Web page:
TV broadcasters that are suing Aereo in Utah are asking a judge to ban the service from operating immediately -- without waiting for the Supreme Court to rule on the company's legality.
“The continued presence of Aereo’s service in the Utah market while the Supreme Court proceedings unfold over the next five months threatens plaintiffs’ goodwill with viewers because it creates confusion and embeds incorrect, but lasting, impressions about Internet television retransmission services,” the broadcasters argue in papers filed on Friday with U.S. District Court Judge Dee Benson.
Aereo, like the rival company FilmOn X, allows people to stream over-the-air TV shows to devices like iPhones and iPads. TV broadcasters are suing both companies in courts throughout the country. The broadcasters say the startups infringe copyright by retransmitting shows without a license.
But Aereo and FilmOn X argue they are legal due to their design. Both say they have installed thousands of small antennas that capture over-the-air broadcast signals and then stream the programs to users. Aereo and FilmOn X say the streams don't require licenses because they are “private” performances, made on an antenna-to-user basis.
Aereo won preliminary courtroom victories in New York and Boston, where judges refused to shutter the service before trial. But broadcasters have prevailed in California and Washington, D.C., where judges ordered FilmOn X to stop streaming copyrighted programs.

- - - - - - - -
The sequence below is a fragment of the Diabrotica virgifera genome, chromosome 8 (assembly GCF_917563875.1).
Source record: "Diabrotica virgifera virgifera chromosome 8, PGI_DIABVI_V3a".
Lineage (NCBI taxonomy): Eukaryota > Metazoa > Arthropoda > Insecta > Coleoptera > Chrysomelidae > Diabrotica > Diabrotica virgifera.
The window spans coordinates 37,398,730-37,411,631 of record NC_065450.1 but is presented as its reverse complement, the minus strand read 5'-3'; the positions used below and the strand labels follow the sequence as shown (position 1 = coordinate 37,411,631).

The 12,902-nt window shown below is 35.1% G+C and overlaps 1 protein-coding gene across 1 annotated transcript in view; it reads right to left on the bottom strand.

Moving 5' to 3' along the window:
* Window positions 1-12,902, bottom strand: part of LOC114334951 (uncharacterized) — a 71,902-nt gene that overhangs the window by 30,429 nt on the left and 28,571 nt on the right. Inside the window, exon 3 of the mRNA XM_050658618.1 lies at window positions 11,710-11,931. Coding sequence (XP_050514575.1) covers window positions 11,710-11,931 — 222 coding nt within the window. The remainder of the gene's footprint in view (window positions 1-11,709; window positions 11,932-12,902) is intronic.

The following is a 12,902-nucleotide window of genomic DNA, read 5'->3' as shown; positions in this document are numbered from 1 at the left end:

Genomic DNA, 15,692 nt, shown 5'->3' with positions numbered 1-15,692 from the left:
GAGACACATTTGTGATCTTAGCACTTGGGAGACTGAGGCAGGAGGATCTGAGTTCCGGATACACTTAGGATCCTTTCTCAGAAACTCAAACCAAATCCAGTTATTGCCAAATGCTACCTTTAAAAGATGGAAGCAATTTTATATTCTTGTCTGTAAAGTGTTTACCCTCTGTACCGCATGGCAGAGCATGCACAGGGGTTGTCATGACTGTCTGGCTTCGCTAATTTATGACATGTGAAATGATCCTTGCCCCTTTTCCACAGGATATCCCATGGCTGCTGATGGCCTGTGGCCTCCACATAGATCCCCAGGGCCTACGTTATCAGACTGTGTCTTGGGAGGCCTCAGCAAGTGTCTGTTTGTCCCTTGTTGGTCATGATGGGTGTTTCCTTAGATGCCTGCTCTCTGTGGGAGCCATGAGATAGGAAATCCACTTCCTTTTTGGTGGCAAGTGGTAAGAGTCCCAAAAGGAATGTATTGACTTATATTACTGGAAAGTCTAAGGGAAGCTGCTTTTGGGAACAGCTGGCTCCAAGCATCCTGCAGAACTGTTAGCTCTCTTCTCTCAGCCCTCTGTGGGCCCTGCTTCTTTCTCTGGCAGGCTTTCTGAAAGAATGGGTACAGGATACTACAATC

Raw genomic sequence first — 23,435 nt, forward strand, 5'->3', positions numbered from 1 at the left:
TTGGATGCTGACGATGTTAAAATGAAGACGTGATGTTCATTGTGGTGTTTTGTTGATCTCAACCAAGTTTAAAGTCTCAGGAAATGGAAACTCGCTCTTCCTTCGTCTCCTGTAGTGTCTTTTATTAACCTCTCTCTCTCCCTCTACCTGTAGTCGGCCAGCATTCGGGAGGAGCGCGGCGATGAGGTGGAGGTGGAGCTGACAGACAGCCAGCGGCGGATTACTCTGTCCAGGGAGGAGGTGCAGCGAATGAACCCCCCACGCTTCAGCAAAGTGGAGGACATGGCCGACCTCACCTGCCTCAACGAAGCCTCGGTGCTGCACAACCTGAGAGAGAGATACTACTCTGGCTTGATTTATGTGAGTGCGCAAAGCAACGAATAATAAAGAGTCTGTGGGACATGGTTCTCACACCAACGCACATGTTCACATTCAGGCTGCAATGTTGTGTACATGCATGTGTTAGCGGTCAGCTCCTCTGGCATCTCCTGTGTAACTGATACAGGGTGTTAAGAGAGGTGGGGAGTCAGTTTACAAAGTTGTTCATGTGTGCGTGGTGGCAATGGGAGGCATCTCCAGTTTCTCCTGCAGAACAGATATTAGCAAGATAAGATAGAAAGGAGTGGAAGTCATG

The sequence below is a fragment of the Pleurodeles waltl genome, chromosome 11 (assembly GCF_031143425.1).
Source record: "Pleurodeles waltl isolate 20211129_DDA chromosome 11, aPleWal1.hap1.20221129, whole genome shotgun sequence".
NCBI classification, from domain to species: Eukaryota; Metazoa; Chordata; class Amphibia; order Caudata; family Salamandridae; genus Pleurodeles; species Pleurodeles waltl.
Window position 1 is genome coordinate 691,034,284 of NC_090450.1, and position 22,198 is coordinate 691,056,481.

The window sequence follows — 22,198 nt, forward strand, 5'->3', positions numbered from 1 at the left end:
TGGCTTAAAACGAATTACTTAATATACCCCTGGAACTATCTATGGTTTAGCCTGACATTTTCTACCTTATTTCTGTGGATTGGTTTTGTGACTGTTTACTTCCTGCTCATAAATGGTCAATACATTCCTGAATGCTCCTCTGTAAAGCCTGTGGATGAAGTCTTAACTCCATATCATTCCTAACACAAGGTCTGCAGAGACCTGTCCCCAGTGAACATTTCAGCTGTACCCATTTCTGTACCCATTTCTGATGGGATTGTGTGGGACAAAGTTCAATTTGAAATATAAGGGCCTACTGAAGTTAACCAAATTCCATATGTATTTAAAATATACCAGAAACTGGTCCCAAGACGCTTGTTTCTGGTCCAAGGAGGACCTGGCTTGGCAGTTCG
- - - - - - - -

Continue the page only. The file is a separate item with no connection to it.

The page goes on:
The Supreme Court recently agreed to rule on whether Aereo should be prohibited from operating. That court is expected to issue a decision in June. Given that the ruling will affect the other pending cases, judges in New York and Boston have put the lawsuits against Aereo on hold.
Aereo recently asked for the Utah case to be delayed as well. But the broadcasters are pressing for an immediate injunction that would prohibit Aereo from operating. Among other reasons, the broadcasters argue that Aereo interferes with their relationships with the companies that pay retransmission fees. Those companies “will demand concessions to compensate for the competition from Aereo’s unlicensed service,” broadcasters argue.
They also contend that Aereo harms their ability to reach deals with advertisers, given that Nielsen doesn't yet measure TV viewership on iPads or mobile devices.
Aereo counters that two other trial judges have rejected similar arguments by broadcasters. The company says the case should be delayed until the Supreme Court announces a decision.
University of Maryland law professor James Grimmelmann, who has followed the litigation closely and plans to file a friend-of-the-court brief with the Supreme Court, says there are good reasons to delay the Utah case. “The Supreme Court is going to rule on the legal issue that is at stake in the preliminary injunction motion,” he says. “Importantly, Aereo -- the party that will be bound by that injunction -- has prevailed twice on a pure issue of law in other courts,” says Grimmelmann.
In related news, the California-based 9th Circuit Court of Appeals said this week that it will delay issuing a decision about whether to lift a ban on FilmOn X until the Supreme Court issues a ruling about the legality of Aereo.
That move likely means that the injunction prohibiting FilmOn X from operating on the West Coast will remain in place until at least June. The 9th Circuit's decision to delay the case follows a similar ruling by the D.C. Circuit Court of Appeals, which also is considering whether to lift an injunction against FilmOn X.